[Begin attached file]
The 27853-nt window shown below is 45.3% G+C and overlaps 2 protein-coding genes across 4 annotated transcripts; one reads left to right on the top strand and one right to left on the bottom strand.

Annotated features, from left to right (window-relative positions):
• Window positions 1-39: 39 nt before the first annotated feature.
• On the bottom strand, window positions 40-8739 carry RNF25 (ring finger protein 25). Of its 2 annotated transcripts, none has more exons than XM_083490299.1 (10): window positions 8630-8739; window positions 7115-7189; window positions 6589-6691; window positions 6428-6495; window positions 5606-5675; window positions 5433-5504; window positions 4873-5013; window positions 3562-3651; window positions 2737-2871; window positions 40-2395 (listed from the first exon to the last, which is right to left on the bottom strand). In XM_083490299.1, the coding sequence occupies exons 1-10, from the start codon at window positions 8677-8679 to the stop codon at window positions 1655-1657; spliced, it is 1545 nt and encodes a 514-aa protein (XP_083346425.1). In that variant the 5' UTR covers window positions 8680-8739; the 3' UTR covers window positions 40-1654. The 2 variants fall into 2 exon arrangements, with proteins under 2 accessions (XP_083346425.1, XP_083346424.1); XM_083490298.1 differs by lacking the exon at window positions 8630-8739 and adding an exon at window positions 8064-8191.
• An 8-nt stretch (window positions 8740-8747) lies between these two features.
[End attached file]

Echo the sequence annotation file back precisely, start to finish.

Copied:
The 27853-nt window shown below is 45.3% G+C and overlaps 2 protein-coding genes across 4 annotated transcripts; one reads left to right on the top strand and one right to left on the bottom strand.

Annotated features, from left to right (window-relative positions):
• Window positions 1-39: 39 nt before the first annotated feature.
• On the bottom strand, window positions 40-8739 carry RNF25 (ring finger protein 25). Of its 2 annotated transcripts, none has more exons than XM_083490299.1 (10): window positions 8630-8739; window positions 7115-7189; window positions 6589-6691; window positions 6428-6495; window positions 5606-5675; window positions 5433-5504; window positions 4873-5013; window positions 3562-3651; window positions 2737-2871; window positions 40-2395 (listed from the first exon to the last, which is right to left on the bottom strand). In XM_083490299.1, the coding sequence occupies exons 1-10, from the start codon at window positions 8677-8679 to the stop codon at window positions 1655-1657; spliced, it is 1545 nt and encodes a 514-aa protein (XP_083346425.1). In that variant the 5' UTR covers window positions 8680-8739; the 3' UTR covers window positions 40-1654. The 2 variants fall into 2 exon arrangements, with proteins under 2 accessions (XP_083346425.1, XP_083346424.1); XM_083490298.1 differs by lacking the exon at window positions 8630-8739 and adding an exon at window positions 8064-8191.
• An 8-nt stretch (window positions 8740-8747) lies between these two features.